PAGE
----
4. CBMs and Reductions of Sub-strategic weapons: This is one of the key elements of the para 32 process and extensive consideration of the subject has been underway in the HLG. There appears to be scope for some significant measures to emerge, but there are many differing views amongst allies as to how best to proceed and a growing recognition by allies that transparency is a reciprocal undertaking that cannot only be practised by one side. While reductions of sub-strategic nuclear weapons figure in the START III framework discussed by Russia and the US, this bilateral process has bogged down once again over differing parameters and linkages being established with the continuing dispute over possible NMD deployments and amendment of the ABM Treaty. One area where NATO can and is moving forward, is in its engagement with Russia, through the mechanism of the Permanent Joint Council in addressing arms control and disarmament issues. Exchanges on nuclear doctrine can also occur, which would be helpful given that it is more difficult to reform NATO=s nuclear doctrine when Russia=s seems to be going in the opposite direction, ie. greater reliance on nuclear weapons in security concepts.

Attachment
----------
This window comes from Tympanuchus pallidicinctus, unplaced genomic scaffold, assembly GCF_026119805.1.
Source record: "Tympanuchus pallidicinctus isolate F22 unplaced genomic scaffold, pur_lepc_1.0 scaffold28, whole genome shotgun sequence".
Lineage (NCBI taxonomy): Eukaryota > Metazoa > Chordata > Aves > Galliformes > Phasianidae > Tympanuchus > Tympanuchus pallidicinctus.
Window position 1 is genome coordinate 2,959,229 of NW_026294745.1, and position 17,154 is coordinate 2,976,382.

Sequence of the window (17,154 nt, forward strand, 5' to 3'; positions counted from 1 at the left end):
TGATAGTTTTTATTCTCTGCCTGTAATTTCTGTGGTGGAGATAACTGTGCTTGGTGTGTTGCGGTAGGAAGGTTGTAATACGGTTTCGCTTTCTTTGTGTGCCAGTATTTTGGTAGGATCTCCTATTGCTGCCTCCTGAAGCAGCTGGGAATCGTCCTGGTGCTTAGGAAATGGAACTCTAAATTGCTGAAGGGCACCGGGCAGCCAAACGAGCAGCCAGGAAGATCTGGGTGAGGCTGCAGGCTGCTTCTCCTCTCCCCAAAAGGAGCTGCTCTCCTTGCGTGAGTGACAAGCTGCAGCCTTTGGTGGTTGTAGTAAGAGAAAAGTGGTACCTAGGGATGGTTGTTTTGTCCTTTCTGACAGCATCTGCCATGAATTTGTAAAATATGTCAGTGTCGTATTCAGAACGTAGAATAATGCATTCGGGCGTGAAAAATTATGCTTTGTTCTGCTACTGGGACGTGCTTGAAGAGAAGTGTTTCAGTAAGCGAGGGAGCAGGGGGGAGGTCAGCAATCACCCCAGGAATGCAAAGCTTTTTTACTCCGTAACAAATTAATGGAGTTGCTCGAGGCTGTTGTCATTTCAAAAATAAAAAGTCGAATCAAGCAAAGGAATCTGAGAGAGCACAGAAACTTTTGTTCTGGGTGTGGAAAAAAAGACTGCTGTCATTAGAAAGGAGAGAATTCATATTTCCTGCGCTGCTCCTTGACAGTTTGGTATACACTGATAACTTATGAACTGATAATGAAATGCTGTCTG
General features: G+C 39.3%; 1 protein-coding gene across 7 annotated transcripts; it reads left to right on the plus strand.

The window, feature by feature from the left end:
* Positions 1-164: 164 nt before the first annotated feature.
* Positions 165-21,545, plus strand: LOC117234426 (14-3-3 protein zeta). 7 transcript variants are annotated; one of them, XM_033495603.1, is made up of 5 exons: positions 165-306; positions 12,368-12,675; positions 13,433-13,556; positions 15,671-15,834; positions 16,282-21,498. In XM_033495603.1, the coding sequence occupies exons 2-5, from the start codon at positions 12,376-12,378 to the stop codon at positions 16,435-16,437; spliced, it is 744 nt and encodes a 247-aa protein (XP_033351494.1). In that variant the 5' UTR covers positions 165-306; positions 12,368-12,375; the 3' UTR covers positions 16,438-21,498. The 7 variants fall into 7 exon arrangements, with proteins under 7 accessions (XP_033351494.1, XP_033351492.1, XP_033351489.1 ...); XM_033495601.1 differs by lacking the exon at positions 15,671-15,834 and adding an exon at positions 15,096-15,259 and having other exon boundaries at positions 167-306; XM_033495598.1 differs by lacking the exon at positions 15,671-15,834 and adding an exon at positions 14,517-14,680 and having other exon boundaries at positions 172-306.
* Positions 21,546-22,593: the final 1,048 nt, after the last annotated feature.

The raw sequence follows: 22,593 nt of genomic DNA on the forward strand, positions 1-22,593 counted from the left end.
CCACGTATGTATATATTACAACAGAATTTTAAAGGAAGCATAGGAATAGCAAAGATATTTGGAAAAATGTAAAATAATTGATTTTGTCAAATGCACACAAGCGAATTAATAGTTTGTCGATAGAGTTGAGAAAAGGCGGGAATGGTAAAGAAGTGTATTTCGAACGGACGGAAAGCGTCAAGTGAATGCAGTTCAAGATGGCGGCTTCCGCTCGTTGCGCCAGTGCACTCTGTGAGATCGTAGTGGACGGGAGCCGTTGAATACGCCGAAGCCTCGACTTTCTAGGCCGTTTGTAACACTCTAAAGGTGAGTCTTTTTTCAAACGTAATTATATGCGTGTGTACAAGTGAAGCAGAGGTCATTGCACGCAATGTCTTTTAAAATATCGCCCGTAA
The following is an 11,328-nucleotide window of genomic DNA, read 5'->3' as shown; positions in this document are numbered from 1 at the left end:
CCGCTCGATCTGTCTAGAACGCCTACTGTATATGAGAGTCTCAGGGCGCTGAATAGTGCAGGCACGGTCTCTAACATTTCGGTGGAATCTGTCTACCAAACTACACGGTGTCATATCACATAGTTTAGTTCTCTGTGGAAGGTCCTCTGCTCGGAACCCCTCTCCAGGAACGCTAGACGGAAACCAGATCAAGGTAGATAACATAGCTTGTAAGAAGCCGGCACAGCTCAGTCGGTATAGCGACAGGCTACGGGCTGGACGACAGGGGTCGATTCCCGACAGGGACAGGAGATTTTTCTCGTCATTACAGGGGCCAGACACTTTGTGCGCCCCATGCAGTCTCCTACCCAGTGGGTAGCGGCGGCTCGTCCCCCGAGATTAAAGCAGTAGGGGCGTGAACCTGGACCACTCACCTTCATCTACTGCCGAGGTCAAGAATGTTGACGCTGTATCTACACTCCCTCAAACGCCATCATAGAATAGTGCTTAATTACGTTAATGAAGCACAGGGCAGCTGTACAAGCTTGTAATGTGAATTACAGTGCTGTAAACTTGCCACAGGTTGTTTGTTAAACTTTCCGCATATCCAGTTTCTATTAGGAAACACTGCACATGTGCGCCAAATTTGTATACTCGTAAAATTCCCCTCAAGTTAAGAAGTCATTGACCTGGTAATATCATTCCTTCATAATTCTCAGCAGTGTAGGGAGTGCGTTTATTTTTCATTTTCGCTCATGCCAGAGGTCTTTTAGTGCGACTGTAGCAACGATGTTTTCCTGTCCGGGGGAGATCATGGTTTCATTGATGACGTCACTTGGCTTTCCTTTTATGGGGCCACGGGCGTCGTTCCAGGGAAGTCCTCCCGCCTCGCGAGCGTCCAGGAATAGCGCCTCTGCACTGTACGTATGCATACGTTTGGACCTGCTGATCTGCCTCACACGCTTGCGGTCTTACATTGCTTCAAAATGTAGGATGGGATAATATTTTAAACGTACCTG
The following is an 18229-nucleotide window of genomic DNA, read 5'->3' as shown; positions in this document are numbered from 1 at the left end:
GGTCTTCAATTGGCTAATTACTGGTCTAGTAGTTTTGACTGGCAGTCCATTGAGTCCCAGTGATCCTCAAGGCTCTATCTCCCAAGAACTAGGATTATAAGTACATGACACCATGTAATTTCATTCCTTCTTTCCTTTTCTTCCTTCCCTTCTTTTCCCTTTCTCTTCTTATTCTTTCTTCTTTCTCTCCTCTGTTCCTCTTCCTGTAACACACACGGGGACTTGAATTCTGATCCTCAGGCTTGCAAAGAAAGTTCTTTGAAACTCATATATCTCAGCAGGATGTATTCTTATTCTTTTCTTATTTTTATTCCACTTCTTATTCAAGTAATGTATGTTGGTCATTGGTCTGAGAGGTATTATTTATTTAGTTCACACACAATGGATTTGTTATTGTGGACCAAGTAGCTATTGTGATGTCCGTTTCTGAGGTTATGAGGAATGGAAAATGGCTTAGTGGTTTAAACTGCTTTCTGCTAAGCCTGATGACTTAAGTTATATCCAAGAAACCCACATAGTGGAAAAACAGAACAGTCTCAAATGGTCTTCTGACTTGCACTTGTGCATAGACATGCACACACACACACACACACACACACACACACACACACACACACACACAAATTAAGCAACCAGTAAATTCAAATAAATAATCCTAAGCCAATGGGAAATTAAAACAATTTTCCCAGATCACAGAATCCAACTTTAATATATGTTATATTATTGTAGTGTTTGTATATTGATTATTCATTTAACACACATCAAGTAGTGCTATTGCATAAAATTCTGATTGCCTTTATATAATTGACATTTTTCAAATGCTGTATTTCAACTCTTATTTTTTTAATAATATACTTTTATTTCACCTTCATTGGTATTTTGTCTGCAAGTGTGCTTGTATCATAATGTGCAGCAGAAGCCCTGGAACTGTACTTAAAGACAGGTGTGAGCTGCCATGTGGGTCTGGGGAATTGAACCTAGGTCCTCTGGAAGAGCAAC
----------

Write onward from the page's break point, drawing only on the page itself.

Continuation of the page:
5. Enhanced NATO consultation on ACD matters: Here we can already claim to have effected real changes in how the Alliance treats these issues. We have succeeded in establishing more substantial and relevant NATO consultation on ACD questions (in part by scheduling them prior to major ACD events rather than long after them) and in expanding the terms of reference of the SGP to include discussion of ACD as part of its existing focus on non-proliferation. This in turn will make the work of the newly created WMD Centre (headed by a Canadian) more relevant and help bridges the divide that exists at NATO between committees that are narrowly focussed.